From Fiction University: Enabling third party cookies on your browser could help if you have trouble leaving a comment.

Monday, August 10

Why You Should Edit That Last Scene Before Moving On

By Janice Hardy, @Janice_Hardy

Editing what you wrote in your last writing session can help jump start your next writing session.

There’s common writing wisdom advocating to just keep moving forward when writing a first draft, and not stop to edit what’s already been written. I think this advice is a little too broad to be useful, and misses out on something important to writers.

Momentum.

Starting a writing session isn’t always easy. On good days, we know exactly what we want to write and can dive in without thought. On not so good days, we stare at the screen and it takes us forever to get those first pages down.

Many writers even recommend “morning pages” for this very reason. You write before you sit down to write. For those unfamiliar with the term, it’s the practice of stream-of-consciousness, free writing for a set amount of time. The idea is to wake up your mind and creativity. (Julia Cameron’s The Artist’s Way is the go-to book everyone talks about if this sounds interesting to you).

Now, I won’t disparage any technique that works for those who enjoy it (not everything works for every writer), but if I’m spending time writing, I prefer it to be on my WIP.

Which is why I like to edit a little before I write. Here’s why:

Reading and editing the previous scene or chapter gets you back into the story without the pressure of writing new material.


For me, these quick edits are my morning pages. Instead of free writing, I wake myself up by reviewing what I wrote on my last session and making a few tweaks. Most of the time the edits are minor—a word choice here, and extra line of dialogue there, a cut where it needs it. By the time I’m done with that scene or chapter, I’m ready to get to the real work.

The Pros of Editing Before Writing


It helps you remember where you were in the story.


I work on my novel every weekday morning, but that’s not the only writing I do in a day. I also write blog posts, critique chapters for my critiques partners, edit client work, write non-fiction classes and workshops, develop marketing and promotional material, and more. A lot of things are in my head between ending a session on my novel and picking it up again the next day. Reading the previous scene reminds me where I was, and that makes it a lot easier to pick up where I left off.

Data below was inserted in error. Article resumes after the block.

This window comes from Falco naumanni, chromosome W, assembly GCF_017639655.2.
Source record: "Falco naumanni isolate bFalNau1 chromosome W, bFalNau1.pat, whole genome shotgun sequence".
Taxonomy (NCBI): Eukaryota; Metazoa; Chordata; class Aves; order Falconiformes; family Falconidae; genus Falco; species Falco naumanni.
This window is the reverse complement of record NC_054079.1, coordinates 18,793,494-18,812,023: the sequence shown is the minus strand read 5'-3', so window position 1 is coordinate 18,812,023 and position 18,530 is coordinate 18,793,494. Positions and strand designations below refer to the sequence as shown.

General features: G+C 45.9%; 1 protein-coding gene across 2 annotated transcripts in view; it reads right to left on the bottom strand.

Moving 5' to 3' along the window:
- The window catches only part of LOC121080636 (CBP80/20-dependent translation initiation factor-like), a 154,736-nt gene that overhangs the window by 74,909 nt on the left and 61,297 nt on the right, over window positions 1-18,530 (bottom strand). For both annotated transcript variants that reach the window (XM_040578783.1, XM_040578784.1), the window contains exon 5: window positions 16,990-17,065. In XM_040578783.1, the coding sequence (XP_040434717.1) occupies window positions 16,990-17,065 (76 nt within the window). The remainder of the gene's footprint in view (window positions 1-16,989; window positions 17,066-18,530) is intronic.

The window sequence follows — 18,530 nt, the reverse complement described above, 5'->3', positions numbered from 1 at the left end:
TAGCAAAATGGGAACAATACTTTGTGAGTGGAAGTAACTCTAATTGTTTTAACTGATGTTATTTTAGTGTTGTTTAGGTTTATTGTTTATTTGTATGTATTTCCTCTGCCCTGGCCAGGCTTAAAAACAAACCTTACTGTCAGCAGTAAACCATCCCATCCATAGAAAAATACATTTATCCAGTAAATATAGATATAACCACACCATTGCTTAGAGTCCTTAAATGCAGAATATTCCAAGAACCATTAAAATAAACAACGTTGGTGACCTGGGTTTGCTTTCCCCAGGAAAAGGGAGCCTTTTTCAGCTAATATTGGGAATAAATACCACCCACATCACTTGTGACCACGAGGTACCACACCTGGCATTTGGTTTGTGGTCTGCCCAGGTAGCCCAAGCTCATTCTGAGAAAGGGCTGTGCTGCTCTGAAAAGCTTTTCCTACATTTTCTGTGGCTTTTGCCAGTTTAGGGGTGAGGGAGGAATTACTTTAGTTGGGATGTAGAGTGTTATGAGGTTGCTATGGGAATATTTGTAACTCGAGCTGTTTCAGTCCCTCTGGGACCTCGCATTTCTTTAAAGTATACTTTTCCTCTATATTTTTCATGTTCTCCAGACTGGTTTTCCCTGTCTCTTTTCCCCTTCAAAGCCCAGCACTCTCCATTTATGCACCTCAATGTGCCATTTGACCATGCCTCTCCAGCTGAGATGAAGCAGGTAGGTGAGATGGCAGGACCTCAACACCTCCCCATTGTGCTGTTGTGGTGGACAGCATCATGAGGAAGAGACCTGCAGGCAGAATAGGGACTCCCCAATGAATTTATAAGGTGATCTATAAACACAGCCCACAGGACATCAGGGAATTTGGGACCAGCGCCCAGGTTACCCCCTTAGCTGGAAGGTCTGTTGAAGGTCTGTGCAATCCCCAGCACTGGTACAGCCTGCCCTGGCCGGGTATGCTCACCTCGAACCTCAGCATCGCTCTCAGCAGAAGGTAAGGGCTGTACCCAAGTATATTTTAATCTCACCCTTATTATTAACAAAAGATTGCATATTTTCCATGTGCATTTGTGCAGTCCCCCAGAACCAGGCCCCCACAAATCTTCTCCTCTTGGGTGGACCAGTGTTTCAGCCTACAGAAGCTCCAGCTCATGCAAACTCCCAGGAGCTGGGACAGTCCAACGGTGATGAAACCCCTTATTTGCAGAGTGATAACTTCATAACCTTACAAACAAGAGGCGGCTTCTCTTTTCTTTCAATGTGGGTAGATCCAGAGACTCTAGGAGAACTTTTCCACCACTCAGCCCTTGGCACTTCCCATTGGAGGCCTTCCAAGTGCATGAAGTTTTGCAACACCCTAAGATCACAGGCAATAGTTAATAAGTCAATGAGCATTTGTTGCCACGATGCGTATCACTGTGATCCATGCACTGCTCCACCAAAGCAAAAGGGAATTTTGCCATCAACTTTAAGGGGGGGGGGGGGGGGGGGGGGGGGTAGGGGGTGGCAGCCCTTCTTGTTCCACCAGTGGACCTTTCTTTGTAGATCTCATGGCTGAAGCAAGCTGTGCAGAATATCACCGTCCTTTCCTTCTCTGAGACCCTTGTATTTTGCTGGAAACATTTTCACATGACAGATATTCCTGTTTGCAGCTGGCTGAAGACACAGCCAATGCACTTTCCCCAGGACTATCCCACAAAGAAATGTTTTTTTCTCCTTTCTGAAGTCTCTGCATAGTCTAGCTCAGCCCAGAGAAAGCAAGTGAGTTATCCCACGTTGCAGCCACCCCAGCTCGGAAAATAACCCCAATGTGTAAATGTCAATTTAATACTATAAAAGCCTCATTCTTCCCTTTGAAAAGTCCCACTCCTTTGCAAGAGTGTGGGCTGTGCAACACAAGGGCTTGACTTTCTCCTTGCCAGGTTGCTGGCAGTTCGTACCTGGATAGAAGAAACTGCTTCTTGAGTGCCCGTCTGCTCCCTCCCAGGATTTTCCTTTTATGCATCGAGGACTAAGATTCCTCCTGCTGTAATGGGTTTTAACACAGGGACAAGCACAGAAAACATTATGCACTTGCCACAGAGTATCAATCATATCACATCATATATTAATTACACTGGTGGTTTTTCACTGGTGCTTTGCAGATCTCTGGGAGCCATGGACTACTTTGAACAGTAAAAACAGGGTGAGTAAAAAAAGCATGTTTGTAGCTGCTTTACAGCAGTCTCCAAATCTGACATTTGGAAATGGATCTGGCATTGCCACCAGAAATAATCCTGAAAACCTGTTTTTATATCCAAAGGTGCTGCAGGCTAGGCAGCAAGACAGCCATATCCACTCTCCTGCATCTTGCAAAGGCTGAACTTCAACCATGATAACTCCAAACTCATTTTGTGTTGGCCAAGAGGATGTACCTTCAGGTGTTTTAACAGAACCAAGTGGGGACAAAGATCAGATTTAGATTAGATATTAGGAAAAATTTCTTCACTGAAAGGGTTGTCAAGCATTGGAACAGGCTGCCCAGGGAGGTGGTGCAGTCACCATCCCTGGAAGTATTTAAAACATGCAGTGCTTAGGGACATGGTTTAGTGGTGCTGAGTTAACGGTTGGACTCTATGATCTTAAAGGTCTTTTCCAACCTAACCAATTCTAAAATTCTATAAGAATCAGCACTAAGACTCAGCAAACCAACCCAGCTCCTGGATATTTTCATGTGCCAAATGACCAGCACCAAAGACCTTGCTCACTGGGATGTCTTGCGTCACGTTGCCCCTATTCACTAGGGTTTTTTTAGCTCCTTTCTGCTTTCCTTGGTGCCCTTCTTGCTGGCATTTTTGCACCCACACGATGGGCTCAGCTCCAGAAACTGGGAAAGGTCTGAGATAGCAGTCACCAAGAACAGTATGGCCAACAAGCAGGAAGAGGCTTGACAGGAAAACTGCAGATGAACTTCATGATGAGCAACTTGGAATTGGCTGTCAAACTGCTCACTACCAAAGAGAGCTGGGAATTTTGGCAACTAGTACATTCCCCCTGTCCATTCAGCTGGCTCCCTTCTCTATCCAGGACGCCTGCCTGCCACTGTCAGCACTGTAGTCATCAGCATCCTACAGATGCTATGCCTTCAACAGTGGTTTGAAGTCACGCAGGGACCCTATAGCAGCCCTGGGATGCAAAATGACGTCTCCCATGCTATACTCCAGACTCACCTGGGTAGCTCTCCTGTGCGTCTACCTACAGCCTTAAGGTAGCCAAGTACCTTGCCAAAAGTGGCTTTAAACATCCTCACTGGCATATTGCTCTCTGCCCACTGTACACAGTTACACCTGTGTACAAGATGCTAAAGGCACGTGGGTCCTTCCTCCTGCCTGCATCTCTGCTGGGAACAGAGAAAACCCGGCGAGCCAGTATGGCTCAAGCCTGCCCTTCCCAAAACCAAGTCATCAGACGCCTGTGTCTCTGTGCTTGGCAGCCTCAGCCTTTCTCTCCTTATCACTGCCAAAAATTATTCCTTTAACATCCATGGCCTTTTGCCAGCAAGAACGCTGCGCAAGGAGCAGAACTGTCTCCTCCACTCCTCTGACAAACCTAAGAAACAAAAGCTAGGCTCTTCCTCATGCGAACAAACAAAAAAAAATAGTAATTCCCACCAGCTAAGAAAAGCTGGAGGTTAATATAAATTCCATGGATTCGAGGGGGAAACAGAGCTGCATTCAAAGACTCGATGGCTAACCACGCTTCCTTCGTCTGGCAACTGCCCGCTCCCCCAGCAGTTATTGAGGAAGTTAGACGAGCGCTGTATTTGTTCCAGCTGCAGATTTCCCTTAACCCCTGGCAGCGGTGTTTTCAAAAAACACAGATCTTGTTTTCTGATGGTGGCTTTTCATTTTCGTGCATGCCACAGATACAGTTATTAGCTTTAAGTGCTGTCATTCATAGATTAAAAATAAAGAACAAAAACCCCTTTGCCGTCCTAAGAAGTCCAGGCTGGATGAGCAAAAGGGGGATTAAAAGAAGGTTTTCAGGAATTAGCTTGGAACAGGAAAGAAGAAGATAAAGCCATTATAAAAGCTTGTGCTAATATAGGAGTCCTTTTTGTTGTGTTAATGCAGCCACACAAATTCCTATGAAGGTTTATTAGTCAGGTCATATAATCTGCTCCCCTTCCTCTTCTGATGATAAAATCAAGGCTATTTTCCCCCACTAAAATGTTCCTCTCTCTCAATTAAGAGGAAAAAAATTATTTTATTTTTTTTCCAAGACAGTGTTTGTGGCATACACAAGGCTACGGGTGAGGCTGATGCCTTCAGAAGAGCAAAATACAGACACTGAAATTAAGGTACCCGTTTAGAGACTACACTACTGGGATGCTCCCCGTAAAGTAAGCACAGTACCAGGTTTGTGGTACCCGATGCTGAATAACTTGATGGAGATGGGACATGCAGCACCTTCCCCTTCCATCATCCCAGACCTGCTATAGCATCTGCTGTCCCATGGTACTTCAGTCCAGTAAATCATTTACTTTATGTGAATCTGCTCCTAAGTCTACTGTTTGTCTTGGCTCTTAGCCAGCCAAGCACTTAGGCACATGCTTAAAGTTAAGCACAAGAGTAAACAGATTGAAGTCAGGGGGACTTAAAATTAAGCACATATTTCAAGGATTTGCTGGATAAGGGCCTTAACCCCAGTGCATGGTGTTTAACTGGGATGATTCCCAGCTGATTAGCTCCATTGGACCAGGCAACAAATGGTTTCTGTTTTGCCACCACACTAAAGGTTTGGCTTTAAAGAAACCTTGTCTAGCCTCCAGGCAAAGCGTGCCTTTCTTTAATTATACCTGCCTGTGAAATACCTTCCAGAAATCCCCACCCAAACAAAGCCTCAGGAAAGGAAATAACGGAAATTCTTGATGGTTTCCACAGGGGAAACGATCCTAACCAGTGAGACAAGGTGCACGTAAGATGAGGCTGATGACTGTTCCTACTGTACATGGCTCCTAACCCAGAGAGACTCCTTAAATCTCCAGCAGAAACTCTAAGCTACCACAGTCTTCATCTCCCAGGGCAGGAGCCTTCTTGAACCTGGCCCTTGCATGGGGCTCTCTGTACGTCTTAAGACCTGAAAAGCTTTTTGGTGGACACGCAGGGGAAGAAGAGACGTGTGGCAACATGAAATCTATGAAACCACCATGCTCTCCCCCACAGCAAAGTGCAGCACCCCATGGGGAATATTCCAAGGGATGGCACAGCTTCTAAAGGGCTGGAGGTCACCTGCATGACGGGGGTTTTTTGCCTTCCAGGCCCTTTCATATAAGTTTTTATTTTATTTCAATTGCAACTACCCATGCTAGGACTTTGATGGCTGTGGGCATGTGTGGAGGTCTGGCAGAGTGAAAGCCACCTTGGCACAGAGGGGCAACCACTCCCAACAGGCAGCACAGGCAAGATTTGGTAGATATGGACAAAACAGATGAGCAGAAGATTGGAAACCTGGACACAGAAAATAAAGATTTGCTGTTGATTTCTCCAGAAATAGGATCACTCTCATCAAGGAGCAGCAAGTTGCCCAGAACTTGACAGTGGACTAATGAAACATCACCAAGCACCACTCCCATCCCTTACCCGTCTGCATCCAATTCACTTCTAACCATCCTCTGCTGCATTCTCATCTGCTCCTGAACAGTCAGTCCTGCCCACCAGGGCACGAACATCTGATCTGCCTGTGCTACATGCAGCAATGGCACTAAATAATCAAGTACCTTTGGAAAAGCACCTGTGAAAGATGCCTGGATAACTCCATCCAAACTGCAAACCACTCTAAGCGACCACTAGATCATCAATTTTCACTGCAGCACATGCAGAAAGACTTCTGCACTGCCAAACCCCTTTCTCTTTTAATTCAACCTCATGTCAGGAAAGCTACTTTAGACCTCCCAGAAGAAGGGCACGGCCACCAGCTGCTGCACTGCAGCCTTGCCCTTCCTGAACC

This is particularly challenging for those who write in the evenings after a day of work, life, kids, school, etc. More than just writing is filling your head. Free writing for ten minutes might be a nice break, but it still doesn’t help you remember where you were when you stopped writing last time.

(Here's more on Onward...No? Write to the End or Go Back and Edit?)

It puts you back into the world and characters.


I need to live a little in my character’s head and world before I can write them again, and reading their last scene helps put me there. I reconnect with what they just went through, how they feel, what their goals are, what scares them, and what they plan to do next. All the things that drive the narrative and create the plot.

Once you’re in a character’s head again, the words flow much easier. You know where to go next, because you just experienced what happened last time.

(Here's more on Top Five Fast-Drafting Tips for Writers)

It gives you an easy way to get started every writing session without having to draft new material.


This is my favorite part of this technique. It’s a jump start on my writing session that doesn’t require me to use much of my brain right away. For someone who’s usually at their desk by 5am, this matters. I’m a morning person, but even I can be a little foggy that early. But it’s when I do my best writing. I spent a half hour editing, then I’m ready to write my 2500 words (my daily target).

Editing is throat clearing, or maybe a little practice writing before the real writing begins. It’s easy to do, so I start off feeling like I’ve accomplished something, even if the writing session doesn’t go well (and not every day is a good writing day).

(Here's more on Shifting Between Drafting and Editing)

It helps you polish a little so that first draft is cleaner.


This is a nice perk to clean up my rough first pass at a scene. I’m usually focused on getting the plot and action down first, then I flesh out the rest after. It’s not uncommon for me to use the same word multiple times close together, or use the same sentence structure too much, or forget to tag chunks of dialogue. Small stuff, but taking another pass at it allows me to fix all those little things while it’s still fresh in my head.